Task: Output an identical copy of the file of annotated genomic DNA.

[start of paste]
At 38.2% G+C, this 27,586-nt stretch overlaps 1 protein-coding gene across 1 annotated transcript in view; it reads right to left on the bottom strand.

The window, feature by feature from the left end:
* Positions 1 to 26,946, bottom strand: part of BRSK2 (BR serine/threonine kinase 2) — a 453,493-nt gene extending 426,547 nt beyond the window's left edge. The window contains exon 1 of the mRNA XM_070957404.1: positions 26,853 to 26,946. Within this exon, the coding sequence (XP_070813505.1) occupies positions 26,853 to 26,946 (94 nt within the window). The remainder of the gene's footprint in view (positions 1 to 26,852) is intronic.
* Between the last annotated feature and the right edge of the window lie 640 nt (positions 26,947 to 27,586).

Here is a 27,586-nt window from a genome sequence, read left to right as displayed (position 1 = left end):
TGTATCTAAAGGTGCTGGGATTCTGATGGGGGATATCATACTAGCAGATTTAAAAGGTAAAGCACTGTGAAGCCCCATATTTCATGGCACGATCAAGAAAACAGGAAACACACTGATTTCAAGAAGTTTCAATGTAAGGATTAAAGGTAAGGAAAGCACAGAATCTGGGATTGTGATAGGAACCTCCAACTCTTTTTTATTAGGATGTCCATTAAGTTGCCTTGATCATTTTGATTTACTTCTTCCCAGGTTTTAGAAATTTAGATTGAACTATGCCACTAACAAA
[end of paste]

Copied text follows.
At 38.2% G+C, this 27,586-nt stretch overlaps 1 protein-coding gene across 1 annotated transcript in view; it reads right to left on the bottom strand.

The window, feature by feature from the left end:
* Positions 1 to 26,946, bottom strand: part of BRSK2 (BR serine/threonine kinase 2) — a 453,493-nt gene extending 426,547 nt beyond the window's left edge. The window contains exon 1 of the mRNA XM_070957404.1: positions 26,853 to 26,946. Within this exon, the coding sequence (XP_070813505.1) occupies positions 26,853 to 26,946 (94 nt within the window). The remainder of the gene's footprint in view (positions 1 to 26,852) is intronic.
* Between the last annotated feature and the right edge of the window lie 640 nt (positions 26,947 to 27,586).

Here is a 27,586-nt window from a genome sequence, read left to right as displayed (position 1 = left end):
TGTATCTAAAGGTGCTGGGATTCTGATGGGGGATATCATACTAGCAGATTTAAAAGGTAAAGCACTGTGAAGCCCCATATTTCATGGCACGATCAAGAAAACAGGAAACACACTGATTTCAAGAAGTTTCAATGTAAGGATTAAAGGTAAGGAAAGCACAGAATCTGGGATTGTGATAGGAACCTCCAACTCTTTTTTATTAGGATGTCCATTAAGTTGCCTTGATCATTTTGATTTACTTCTTCCCAGGTTTTAGAAATTTAGATTGAACTATGCCACTAACAAA